On 5/25/06, kynn(at)panix(dot)com <kynn(at)panix(dot)com> wrote:
> Well, they're not my statistics; they're explain's. You mean there's
> a bug in explain? I agree that it makes no sense that the costs don't
> differ as much as one would expect, but you can see right there the
> numbers of rows for the two tables. At any rate, how would one go
> about finding an explanation for these strange stats?
Well, the query planner uses statistics to deduce the best plan
possible. Explain includes this statistical data in its output.
...for information about what it is all about.
The idea is that your statistics are probably not detailed enough
to help the planner. See ALTER TABLE SET STATISTICS to change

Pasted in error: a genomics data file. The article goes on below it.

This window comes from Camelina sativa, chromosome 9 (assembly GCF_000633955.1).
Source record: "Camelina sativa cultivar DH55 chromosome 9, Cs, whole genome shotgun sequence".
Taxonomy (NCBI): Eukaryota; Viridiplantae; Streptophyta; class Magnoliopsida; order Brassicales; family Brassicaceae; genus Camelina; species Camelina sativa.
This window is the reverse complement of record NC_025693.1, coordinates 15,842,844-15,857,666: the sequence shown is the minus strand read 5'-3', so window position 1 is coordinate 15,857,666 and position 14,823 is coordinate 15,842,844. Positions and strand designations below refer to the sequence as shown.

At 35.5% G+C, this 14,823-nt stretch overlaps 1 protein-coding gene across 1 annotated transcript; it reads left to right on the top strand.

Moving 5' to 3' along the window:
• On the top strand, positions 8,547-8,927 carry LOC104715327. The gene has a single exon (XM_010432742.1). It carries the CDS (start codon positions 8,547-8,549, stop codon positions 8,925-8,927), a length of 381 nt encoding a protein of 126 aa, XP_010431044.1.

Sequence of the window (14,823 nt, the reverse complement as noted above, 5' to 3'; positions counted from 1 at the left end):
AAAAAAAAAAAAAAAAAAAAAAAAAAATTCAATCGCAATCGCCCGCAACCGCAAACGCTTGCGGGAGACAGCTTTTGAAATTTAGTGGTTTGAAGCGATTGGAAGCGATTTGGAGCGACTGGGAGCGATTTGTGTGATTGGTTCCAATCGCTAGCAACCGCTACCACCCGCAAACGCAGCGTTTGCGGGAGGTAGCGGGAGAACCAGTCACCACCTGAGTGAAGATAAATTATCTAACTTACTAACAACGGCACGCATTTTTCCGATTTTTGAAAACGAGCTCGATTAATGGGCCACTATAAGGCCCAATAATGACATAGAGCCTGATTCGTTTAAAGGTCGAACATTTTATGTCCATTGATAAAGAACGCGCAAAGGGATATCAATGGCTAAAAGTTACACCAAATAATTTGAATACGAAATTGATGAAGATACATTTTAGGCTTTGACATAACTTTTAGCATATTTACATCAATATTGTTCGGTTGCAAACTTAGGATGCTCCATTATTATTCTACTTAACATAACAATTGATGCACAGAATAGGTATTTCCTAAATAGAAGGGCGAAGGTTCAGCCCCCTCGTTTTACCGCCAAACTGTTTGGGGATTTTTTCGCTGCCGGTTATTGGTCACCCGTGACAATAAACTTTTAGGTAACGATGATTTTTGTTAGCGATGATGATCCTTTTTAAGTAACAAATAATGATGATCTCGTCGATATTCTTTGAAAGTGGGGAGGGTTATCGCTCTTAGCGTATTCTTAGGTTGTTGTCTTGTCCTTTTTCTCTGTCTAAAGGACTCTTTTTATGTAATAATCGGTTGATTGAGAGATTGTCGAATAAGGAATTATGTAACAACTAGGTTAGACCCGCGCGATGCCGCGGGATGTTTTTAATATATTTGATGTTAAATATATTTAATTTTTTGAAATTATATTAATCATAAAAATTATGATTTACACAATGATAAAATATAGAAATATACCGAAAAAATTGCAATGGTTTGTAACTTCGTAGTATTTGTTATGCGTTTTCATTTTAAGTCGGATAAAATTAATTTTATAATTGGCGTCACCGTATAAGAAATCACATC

> More bewildering still (and infuriating as hell--because it means that
> all of my work for yesterday has been wasted) is that I can no longer
> reproduce the best query plan I posted earlier, even though the tables
> have not changed at all. (Hence I can't post the explain analyze for
> the best query plan, which Josh Drake asked for.) No matter what
> value I use for LIMIT, the query planner now insists on sequentially
> scanning huge_table and ignoring the available index. (If I turn off
> enable_seqscan, I get the second worst query plan I posted yesterday.)
> Anyway, I take it that there is no way to bypass the optimizer and
> instruct PostgreSQL exactly how one wants the search performed?
There is no way to bypass. But there are many ways to tune it.
Hmm, there is a probability (though statistics are more probable
go) that you're using some older version of PostgreSQL, and you're
hitting same problem as I did:
Tom has provided back then a patch, which fixed it:
...but I don't remember when it made into release.
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